posted on: 02.02.2017
Tomaž Nahtigal


Tomaž Nahtigal

Lead Engineer

Automated Tests do not Work in Embedded Development or do They?

A common preconception is that “automated tests do not work in embedded development”.

Due to the diversity of embedded systems there is no general approach to test automation and it requires much effort. Sometimes it is not feasible or possible to automate tests at all. But on the other hand, because it is quickly dismissed, people don’t see the real benefits of test automation.

On a previous project, we were responsible (with a partner company) for redesigning an Electronic Shelf Label (ESL). The ESL is composed of a custom ASIC chip that includes a microcontroller, an LCD display and a few passive components. It supports full graphic imaging and animated sequences for displaying product pricing.

The complexity of the software, time constraints and the requirement that the new ESL behave identically to its predecessor presented significant challenges for software verification. The following constraints had to be considered while selecting a viable testing approach:

  • No detailed specifications or reference data were available
  • A normal transmission of data to the ESL can take several minutes
  • The only way to compare the behavior to the old ESL is through visual inspection


Early enough we recognized that traditional “test after” approach won’t work.

Seeing that the traditional “test after” approach would not have worked as the time constraints for the project were too strict and would allow for just one or two such test cycles, we had to come up with a different solution.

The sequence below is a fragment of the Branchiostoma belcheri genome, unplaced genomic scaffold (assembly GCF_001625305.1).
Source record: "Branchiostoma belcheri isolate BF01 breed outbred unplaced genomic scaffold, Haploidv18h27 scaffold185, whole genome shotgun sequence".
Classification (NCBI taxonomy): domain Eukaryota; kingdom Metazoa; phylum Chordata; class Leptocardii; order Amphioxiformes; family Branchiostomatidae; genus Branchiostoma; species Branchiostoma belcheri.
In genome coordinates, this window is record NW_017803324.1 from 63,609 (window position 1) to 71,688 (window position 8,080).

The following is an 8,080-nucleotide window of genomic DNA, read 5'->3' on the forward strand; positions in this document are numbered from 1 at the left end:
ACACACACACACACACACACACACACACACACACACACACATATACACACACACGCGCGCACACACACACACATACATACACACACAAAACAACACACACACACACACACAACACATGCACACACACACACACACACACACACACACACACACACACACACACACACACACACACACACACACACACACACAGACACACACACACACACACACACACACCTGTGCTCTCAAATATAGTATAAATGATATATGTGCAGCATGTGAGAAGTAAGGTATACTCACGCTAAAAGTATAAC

Our solution was to build a computer vision based test automation system that performs differential testing. The automation system needed to be robust, reliable and low-cost.

The resulting test automation system is comprised of the following components:

  • Windows system with the test automation framework that handled the overall test execution
  • RF transmitter, hardware that enables us to send commands to the ESL via RF (using a proprietary protocol); communication with the transmitter is done using a so-called “script sender”
  • ESL – Electronic Shelf Label
  • LCDrip, a tool developed to capture, rotate, normalize and compare the image
  • Test Automation Artifacts, such as test scripts, expected results (images) and test logs


We developed a specific computer vision based test automation system that significantly reduced the testing time.

Picture: Block diagram


The computer vision based test automation system significantly reduced the testing time. The complete test suite takes only 21 hours to execute. For comparison, our customer needed 2 test engineers working for 4-6 weeks in order to execute a similar test cycle (on the older label).


1. Look for open source tools available on the market

Building the test automation system was challenging, especially considering we had no prior experience with image recognition. Fortunately, there are numerous open source tools available, such as OpenCV for image processing.

OpenCV allowed us to speed up the development of the image recognition part. What is important is that we tried to make it as simple as possible, investing more time in making the test automation system physically robust to ensure the image recognition algorithm remained simple.

2. Investing time and effort into a test automation system – can be worthwhile

Looking back at the project the key moment was the decision on the verification approach, which we did before writing even a single line of code. The key was that our PM understood the importance and value of a test automation system, because the team “culture” was open and allowed for open discussions.

Test automation takes effort and is not always possible, but it is not as difficult as you may think and can make a huge difference on the project.

There are several vendors offering tools that can help you with this and sometimes making an automated test tool is actually more fun than you ever expected.

Embedded corner is intend as a series of short blog posts, where each post will be presenting some examples of good or bad practices. There is no particular order in which the topics will be presented and I will also invite more contributors. So stay tuned!